Greenspan: Private insurers cannot handle terrorism risk alone
According to the following article from Reuters, U.S. Federal Reserve Chairman has spoken up on the issue of terrorism insurance. In short, he states that the risk of huge losses from terror attacks are too great for private insurance markets to handle, and some form of government backing must be involved. "I think that what Congress has got to do is to recognize it's a trade off -- that is, so long as we have terrorism that has the capability of a very substantial scope of damage, there is no way you can expect (the) private insurance system to handle that," Greenspan told the House of Representatives Financial Services Committee. We at Toomre Capital Markets wholely agree with Chairman Greenspan's view, especially in light of the poor historical returns the P&C markets make on their invested capital (without the terrorism claims). One can only wonder what type of premiums might be charged to prepare for a low probability, but extremely costly terrorism event, especially when there is so little historical data upon which to develop even somewhat accurate claim estimates.
Greenspan's comments come as Congress weighs whether to extend the Terrorism Risk Insurance Act, or TRIA, passed soon after the Sept. 11, 2001, attacks to help cover losses from terrorist attacks. Under TRIA, insurers must make terrorism insurance available and the government guarantees it will reimburse insurers for 90 percent of losses above certain thresholds. The law expires Dec. 31, and the property and insurance industries have urged Congress to extend it. But the Bush administration opposes TRIA in its current form, saying taxpayers' potential liability must be decreased if the program is extended.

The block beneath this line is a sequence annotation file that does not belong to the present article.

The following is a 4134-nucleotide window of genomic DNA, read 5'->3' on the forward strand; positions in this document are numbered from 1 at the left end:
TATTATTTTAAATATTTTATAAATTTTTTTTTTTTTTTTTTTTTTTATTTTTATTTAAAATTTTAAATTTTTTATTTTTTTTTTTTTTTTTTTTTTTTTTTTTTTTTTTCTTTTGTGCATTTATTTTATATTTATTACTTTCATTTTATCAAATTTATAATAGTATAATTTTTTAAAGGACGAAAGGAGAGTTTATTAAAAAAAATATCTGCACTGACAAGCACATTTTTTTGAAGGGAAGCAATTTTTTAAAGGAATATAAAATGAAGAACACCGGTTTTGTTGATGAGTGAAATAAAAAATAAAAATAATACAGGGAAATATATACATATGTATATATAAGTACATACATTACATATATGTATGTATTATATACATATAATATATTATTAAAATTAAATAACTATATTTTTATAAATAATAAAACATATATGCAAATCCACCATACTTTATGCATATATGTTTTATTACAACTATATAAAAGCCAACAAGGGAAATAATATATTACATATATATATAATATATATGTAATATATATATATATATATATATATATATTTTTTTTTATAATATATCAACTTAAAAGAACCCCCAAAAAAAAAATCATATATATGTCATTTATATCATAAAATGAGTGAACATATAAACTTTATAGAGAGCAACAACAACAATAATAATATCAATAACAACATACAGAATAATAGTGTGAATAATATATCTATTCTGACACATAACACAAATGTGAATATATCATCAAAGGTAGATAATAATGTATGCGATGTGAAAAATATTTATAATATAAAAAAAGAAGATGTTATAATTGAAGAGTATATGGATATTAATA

While Greenspan said government backing is necessary, he said Congress should take care to not go too far. "We have to be careful in creating whatever we do in a government insurance or reinsurance to make certain we do not go beyond the point which is necessary, because obviously everybody likes free goods ... But I don't see how we can avoid the issue of a significant segment of government-backed reinsurance in this particular area," he added.